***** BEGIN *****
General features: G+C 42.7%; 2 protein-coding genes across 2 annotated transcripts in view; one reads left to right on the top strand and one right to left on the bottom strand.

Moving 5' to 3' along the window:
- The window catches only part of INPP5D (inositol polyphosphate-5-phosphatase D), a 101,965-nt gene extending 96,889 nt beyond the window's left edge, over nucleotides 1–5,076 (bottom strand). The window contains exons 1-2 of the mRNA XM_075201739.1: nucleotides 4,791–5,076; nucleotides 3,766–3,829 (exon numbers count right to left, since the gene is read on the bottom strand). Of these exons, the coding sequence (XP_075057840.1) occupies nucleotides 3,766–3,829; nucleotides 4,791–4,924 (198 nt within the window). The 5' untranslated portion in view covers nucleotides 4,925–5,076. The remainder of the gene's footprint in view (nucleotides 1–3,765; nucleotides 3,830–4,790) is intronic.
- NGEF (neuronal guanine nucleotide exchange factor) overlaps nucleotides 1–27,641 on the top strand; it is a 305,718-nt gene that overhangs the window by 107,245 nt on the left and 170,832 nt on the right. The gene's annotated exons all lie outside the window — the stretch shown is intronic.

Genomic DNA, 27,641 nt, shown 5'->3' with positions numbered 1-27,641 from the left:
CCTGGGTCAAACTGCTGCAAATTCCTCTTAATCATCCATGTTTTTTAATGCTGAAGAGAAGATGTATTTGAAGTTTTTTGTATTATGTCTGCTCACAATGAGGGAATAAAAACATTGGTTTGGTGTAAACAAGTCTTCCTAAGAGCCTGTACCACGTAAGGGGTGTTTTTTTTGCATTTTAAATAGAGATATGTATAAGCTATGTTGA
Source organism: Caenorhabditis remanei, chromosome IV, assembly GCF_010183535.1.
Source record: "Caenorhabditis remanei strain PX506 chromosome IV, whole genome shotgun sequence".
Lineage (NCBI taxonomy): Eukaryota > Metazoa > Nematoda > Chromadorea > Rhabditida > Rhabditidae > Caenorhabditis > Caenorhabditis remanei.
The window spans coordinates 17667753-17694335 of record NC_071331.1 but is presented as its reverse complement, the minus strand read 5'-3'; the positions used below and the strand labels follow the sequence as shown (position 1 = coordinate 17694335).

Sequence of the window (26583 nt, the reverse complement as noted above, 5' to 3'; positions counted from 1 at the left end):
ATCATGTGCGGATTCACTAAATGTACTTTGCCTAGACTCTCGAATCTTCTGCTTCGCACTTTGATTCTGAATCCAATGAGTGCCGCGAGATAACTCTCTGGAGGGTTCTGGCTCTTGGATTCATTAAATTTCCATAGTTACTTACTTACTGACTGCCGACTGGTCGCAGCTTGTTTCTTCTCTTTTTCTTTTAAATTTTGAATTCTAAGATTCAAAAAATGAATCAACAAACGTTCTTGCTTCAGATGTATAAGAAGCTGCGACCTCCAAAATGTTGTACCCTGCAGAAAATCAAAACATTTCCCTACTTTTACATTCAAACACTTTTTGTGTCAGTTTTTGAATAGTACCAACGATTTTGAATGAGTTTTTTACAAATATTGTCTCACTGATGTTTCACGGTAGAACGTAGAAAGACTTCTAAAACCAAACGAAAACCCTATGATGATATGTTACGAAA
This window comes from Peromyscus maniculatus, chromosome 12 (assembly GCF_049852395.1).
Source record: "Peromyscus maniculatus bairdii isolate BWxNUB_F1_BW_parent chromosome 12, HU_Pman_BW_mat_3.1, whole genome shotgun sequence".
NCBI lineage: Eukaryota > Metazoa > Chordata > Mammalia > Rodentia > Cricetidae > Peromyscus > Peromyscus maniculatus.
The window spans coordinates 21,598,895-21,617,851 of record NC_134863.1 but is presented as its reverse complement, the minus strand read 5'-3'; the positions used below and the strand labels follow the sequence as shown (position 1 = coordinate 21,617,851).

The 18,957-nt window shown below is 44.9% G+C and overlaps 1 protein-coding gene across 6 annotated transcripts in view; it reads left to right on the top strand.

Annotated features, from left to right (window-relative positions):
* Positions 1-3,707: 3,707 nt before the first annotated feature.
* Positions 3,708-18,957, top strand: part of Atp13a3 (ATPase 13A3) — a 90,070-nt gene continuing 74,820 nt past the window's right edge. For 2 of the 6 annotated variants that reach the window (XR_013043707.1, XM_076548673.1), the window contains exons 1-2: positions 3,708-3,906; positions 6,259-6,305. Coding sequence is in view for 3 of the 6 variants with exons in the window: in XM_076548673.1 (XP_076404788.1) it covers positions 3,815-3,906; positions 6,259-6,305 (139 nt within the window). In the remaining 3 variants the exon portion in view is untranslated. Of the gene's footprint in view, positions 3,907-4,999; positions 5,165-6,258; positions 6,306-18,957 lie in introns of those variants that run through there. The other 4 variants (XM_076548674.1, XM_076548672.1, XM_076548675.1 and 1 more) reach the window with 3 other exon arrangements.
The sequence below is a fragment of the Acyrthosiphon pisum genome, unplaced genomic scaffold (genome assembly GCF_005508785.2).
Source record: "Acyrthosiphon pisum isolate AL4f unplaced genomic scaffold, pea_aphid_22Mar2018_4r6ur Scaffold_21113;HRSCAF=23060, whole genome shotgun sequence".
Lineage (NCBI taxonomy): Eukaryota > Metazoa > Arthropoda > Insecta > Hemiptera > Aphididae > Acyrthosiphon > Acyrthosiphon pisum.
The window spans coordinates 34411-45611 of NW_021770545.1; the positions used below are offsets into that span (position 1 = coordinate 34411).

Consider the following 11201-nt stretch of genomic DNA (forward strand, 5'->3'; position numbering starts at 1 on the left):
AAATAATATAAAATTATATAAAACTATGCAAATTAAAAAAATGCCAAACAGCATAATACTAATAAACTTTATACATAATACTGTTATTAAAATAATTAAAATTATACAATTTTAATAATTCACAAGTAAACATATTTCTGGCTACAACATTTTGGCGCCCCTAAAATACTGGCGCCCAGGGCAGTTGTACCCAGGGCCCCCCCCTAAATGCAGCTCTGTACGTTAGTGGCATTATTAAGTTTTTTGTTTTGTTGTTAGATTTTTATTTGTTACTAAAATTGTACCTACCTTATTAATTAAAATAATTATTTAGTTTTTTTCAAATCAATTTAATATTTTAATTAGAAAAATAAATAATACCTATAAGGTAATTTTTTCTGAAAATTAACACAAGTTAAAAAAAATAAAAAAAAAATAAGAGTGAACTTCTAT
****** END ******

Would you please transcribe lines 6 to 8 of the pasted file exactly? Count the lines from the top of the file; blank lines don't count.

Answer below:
CCTGGGTCAAACTGCTGCAAATTCCTCTTAATCATCCATGTTTTTTAATGCTGAAGAGAAGATGTATTTGAAGTTTTTTGTATTATGTCTGCTCACAATGAGGGAATAAAAACATTGGTTTGGTGTAAACAAGTCTTCCTAAGAGCCTGTACCACGTAAGGGGTGTTTTTTTTGCATTTTAAATAGAGATATGTATAAGCTATGTTGA
Source organism: Caenorhabditis remanei, chromosome IV, assembly GCF_010183535.1.
Source record: "Caenorhabditis remanei strain PX506 chromosome IV, whole genome shotgun sequence".